Rory Calhoun stars as the DOMINO KID (1957) in a solid, entertaining Western.
Since the end of his service in the Civil War, Cort Garand (Calhoun), aka the Domino Kid, has been searching for the five men who murdered his father. He's found four of them, but he doesn't know the identity of the fifth.
Hoping to get a fresh lead on the fifth man, Cort returns to his hometown and his sweetheart Barbara (Kristine Miller), who's hoping that Cort is ready to put vengeance behind him and settle down.
Businessman Wade Harrington (Andrew Duggan), who wants both Cort's land and his girl, quickly becomes a thorn in Cort's side.
This is a pleasing Western produced by Calhoun and Victor Orsatti for Columbia Pictures; other Rorvic Productions were FLIGHT TO HONG KONG (1956), THE HIRED GUN (1957), APACHE TERRITORY (1958), and Calhoun's TV series THE TEXAN (1958-60).
Although DOMINO KID was filmed at Iverson Ranch and doesn't have the fine Lone Pine location work of THE HIRED GUN, DOMINO KID is still a nice-looking movie, particularly the long shots of Cort's ranch. The filmmakers also conjure up some solid atmosphere on a limited budget, with effective use of guitar music and a fiery Mexican dance by cantina owner Yvette Duguay.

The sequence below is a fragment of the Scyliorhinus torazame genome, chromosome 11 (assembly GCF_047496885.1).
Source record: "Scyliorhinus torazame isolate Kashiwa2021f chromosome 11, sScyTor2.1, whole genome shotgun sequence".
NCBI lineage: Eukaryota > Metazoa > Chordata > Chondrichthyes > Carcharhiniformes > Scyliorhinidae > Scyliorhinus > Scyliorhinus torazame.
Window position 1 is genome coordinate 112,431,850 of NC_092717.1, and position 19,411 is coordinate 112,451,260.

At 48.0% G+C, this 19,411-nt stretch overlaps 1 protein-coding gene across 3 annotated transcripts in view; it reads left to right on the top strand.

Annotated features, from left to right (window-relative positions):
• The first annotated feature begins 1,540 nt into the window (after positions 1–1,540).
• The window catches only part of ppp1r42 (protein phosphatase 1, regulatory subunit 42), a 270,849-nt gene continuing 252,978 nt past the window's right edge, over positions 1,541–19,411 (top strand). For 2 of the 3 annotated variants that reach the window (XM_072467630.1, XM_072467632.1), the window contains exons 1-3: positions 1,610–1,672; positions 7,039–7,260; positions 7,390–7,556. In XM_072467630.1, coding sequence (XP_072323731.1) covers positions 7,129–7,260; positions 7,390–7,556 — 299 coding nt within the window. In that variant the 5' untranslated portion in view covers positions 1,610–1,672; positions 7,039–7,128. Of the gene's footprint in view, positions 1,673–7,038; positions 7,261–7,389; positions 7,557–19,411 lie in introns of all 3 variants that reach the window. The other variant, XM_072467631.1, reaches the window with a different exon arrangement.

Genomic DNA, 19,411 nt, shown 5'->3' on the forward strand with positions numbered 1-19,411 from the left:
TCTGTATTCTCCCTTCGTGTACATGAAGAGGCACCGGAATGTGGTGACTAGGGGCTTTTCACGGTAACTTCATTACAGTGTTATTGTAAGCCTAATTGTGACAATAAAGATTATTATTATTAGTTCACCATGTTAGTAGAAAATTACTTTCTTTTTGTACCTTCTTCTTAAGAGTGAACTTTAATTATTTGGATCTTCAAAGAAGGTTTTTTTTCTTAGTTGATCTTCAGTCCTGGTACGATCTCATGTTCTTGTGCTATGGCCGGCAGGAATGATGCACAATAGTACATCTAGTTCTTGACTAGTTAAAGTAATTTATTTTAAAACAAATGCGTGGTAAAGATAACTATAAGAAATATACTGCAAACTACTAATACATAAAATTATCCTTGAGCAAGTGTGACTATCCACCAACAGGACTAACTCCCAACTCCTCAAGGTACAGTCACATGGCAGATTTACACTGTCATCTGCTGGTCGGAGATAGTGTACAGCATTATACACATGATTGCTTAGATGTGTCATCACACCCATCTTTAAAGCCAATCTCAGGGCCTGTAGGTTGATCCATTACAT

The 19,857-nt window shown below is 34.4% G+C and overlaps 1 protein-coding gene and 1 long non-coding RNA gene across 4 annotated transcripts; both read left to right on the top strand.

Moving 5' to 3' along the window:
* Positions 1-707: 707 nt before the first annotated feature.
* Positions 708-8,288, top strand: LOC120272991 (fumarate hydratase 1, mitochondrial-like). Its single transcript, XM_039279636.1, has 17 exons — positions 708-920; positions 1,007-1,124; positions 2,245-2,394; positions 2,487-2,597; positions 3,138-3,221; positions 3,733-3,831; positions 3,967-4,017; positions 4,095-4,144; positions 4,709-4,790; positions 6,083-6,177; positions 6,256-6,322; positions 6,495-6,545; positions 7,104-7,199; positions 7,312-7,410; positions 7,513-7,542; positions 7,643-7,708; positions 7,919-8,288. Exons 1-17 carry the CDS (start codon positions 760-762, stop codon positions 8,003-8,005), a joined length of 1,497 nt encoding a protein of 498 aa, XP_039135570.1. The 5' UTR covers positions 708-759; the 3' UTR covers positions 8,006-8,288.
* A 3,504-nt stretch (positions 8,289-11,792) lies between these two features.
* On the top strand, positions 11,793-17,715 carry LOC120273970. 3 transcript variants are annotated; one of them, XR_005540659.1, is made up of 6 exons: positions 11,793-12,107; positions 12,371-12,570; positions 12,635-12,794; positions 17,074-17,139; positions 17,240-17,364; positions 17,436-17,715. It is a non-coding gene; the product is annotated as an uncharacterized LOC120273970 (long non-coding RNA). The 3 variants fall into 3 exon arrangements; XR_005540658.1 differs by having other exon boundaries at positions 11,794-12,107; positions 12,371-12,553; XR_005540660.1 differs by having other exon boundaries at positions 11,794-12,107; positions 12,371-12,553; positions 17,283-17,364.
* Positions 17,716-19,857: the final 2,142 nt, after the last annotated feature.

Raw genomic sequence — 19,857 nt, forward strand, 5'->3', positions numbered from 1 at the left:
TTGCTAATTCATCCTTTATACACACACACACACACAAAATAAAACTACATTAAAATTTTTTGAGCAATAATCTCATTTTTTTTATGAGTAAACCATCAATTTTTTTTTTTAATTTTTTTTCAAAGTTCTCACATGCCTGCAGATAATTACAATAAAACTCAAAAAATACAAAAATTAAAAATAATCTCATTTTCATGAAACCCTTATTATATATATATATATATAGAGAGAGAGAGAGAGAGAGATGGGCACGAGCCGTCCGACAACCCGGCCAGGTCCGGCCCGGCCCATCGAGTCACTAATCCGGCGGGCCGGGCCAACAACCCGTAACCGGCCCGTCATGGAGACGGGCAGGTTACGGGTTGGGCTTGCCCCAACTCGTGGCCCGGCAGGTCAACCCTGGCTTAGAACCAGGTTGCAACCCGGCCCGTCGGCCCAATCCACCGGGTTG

Calhoun is always the perfect Western hero, handsome and determined, with an intimidating presence when riled. For a Western fan like myself it doesn't get much better than spending 74 minutes watching a Rory Calhoun Western.
I was inspired to pull this film out of my "watch" stack in honor of Calhoun's leading lady, Kristine Miller, whose death was recently announced. My tribute to Miller is here.
DOMINO KID has a fine cast including Eugene Iglesias as Cort's best friend, Robert Burton as the kindly sheriff, James Griffith as one of the murderers, and Thomas Browne Henry as the town doctor; Henry was only on screen for roughly the last 30 seconds of the movie! Familiar Western faces such as Peter Whitney, Frank Sully, Roy Barcroft, Fred Graham, and Denver Pyle are also in the cast.
The movie was directed by Ray Nazarro. The black and white cinematography was by Irving Lippman.